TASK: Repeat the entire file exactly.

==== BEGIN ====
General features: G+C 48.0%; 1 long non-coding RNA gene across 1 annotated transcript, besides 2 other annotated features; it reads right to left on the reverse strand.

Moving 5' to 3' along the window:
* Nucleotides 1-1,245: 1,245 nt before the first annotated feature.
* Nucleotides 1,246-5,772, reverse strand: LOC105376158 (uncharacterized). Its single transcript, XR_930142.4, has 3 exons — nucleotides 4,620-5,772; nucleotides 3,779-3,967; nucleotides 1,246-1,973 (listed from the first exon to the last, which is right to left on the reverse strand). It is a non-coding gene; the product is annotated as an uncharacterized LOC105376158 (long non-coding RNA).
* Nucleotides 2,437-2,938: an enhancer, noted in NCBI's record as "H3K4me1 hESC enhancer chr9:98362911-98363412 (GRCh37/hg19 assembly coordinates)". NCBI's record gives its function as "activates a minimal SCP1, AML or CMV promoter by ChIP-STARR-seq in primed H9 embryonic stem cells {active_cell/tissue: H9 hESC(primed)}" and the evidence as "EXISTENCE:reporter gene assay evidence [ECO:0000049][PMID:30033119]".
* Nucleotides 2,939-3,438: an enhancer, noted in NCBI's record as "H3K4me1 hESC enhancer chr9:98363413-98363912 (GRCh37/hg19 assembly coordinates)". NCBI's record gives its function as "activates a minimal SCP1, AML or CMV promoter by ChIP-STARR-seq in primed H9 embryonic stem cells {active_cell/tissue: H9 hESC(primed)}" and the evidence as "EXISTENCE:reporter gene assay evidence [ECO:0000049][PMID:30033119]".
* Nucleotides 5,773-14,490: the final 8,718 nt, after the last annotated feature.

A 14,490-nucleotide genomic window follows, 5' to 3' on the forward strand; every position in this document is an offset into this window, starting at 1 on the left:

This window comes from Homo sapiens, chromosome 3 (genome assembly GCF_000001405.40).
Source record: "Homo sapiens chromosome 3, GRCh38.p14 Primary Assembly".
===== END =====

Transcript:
General features: G+C 48.0%; 1 long non-coding RNA gene across 1 annotated transcript, besides 2 other annotated features; it reads right to left on the reverse strand.

Moving 5' to 3' along the window:
* Nucleotides 1-1,245: 1,245 nt before the first annotated feature.
* Nucleotides 1,246-5,772, reverse strand: LOC105376158 (uncharacterized). Its single transcript, XR_930142.4, has 3 exons — nucleotides 4,620-5,772; nucleotides 3,779-3,967; nucleotides 1,246-1,973 (listed from the first exon to the last, which is right to left on the reverse strand). It is a non-coding gene; the product is annotated as an uncharacterized LOC105376158 (long non-coding RNA).
* Nucleotides 2,437-2,938: an enhancer, noted in NCBI's record as "H3K4me1 hESC enhancer chr9:98362911-98363412 (GRCh37/hg19 assembly coordinates)". NCBI's record gives its function as "activates a minimal SCP1, AML or CMV promoter by ChIP-STARR-seq in primed H9 embryonic stem cells {active_cell/tissue: H9 hESC(primed)}" and the evidence as "EXISTENCE:reporter gene assay evidence [ECO:0000049][PMID:30033119]".
* Nucleotides 2,939-3,438: an enhancer, noted in NCBI's record as "H3K4me1 hESC enhancer chr9:98363413-98363912 (GRCh37/hg19 assembly coordinates)". NCBI's record gives its function as "activates a minimal SCP1, AML or CMV promoter by ChIP-STARR-seq in primed H9 embryonic stem cells {active_cell/tissue: H9 hESC(primed)}" and the evidence as "EXISTENCE:reporter gene assay evidence [ECO:0000049][PMID:30033119]".
* Nucleotides 5,773-14,490: the final 8,718 nt, after the last annotated feature.

A 14,490-nucleotide genomic window follows, 5' to 3' on the forward strand; every position in this document is an offset into this window, starting at 1 on the left:

This window comes from Homo sapiens, chromosome 3 (genome assembly GCF_000001405.40).
Source record: "Homo sapiens chromosome 3, GRCh38.p14 Primary Assembly".